Colorado State University in Fort Collins has announced a $42.5 million gift from cable television executive John C. Malone and his wife, Leslie, to develop regenerative medical therapies for animals and people.
The gift, the largest cash gift in the university's history, will launch the CSU Institute for Biologic Translational Therapies, which will work to find next-generation remedies for musculoskeletal disease and other ailments based on living cells and cell products, including patient-derived stem cells. To that end, the institute hopes to leverage the expertise of CSU veterinarians to develop medical treatments for animal patients and then translate that knowledge into medical advances for humans. The Malones' gift will provide $10 million for the institute's operations and $32.5 million to match donations for a new building that will feature laboratories, specialized surgical suites, and conference space.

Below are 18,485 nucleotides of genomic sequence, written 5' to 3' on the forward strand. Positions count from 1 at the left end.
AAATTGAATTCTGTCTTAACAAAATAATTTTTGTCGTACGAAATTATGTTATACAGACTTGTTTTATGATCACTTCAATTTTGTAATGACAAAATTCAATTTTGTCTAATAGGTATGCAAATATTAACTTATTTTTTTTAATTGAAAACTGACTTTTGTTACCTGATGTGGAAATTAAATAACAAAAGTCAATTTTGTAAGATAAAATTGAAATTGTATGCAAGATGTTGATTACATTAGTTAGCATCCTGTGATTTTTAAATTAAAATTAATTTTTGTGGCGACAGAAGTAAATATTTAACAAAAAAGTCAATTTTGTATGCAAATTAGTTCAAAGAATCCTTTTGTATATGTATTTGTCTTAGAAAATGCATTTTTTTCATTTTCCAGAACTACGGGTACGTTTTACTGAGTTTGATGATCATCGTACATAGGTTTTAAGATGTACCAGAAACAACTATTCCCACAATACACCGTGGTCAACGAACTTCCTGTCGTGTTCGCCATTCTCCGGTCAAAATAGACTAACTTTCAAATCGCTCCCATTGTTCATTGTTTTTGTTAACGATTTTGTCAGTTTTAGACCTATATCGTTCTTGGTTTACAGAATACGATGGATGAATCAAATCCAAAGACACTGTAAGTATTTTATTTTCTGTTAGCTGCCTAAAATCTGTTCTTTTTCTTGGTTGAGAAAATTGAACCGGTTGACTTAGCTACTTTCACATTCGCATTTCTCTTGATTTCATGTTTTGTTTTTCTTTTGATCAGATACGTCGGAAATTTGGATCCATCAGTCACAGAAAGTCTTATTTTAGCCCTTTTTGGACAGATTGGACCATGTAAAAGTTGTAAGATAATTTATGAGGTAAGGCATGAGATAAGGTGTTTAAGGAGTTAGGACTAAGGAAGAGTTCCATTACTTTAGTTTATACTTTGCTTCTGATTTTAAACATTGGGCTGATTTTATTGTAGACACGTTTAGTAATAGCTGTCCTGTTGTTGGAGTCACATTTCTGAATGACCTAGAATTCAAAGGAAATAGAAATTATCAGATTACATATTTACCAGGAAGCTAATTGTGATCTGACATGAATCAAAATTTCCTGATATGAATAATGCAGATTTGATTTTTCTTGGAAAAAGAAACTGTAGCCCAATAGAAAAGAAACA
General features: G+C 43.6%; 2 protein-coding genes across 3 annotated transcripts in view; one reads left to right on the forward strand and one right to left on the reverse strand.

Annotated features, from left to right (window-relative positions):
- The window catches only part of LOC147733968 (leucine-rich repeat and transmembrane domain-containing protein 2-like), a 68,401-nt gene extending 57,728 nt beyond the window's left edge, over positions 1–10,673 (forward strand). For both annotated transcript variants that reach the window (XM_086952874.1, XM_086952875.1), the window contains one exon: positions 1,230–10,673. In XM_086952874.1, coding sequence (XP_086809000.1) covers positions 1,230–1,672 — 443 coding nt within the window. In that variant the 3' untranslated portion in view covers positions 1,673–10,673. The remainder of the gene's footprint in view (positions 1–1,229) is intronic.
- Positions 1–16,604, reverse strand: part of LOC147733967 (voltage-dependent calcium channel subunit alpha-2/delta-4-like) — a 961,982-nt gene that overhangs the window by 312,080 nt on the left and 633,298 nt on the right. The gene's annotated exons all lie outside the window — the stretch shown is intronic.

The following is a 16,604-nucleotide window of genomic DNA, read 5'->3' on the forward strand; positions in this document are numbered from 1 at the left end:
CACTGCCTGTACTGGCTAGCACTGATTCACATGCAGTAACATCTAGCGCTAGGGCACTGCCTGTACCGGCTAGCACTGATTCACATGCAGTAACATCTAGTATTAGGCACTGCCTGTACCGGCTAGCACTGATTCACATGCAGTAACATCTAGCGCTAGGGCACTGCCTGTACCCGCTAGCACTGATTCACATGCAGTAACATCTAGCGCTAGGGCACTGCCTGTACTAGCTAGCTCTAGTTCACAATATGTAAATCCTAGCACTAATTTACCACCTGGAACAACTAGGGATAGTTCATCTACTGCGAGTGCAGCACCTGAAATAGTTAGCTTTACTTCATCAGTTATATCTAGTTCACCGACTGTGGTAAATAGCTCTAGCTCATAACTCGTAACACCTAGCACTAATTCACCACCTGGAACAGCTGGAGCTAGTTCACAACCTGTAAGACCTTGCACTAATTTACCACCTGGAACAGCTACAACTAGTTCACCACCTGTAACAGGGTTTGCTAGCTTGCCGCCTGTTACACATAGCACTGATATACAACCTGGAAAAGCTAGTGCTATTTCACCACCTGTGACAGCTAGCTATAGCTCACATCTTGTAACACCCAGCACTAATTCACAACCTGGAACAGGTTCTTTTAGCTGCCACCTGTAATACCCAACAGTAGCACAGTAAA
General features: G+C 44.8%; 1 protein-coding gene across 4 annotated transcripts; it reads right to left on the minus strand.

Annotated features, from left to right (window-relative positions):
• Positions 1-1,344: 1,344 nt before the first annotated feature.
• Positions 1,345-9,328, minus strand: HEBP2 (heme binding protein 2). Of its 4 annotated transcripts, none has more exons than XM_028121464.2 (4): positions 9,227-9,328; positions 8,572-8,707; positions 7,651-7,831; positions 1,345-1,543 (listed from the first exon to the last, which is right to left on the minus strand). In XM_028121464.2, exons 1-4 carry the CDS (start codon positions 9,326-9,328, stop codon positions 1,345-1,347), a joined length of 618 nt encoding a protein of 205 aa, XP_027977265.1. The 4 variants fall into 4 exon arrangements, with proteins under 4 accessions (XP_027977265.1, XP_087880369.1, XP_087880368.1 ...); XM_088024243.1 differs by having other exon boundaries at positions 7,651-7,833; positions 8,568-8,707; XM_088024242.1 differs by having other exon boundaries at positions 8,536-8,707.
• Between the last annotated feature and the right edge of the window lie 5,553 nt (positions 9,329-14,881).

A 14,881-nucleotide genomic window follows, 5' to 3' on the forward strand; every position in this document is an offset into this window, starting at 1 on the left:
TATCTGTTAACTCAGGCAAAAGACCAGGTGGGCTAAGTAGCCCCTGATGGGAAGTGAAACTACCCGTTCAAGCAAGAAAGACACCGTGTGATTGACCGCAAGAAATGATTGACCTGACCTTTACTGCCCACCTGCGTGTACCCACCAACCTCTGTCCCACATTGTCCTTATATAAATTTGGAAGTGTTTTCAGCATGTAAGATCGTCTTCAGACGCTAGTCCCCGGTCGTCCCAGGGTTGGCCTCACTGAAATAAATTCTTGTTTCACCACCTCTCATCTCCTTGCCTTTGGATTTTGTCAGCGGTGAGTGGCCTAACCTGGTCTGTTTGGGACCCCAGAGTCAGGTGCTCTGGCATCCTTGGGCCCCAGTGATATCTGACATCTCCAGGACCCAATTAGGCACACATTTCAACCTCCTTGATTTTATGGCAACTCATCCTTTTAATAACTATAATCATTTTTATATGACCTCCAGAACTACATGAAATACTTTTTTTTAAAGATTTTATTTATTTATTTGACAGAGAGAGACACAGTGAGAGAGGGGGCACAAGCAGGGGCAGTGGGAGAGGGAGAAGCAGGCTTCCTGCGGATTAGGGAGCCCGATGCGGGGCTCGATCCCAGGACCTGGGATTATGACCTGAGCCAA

The gift was inspired in part by stem-cell treatments the Malones' world-class dressage horses have received at Colorado State's Orthopaedic Research Center. In 2013, the couple donated $6 million to endow the Leslie A. Malone Presidential Chair in Equine Sports Medicine in support of the prevention, diagnosis, and treatment of injuries in performance horses. The couple then focused on the center's work with biological therapies, which, used alone and/or in combination with minimally invasive surgery, could provide more effective and longer-lasting treatment for equine athletes and people with osteoarthritis and orthopedic injuries.
"We think this whole area of research is very exciting in what it portends for humans and animals," said John Malone. "When you say, 'Who’s in the best position to do something about this?' — to take cutting-edge research and apply it pragmatically to the problems we see that people and horses are encountering on a day-to-day basis — it became pretty logical. CSU was the right place to go."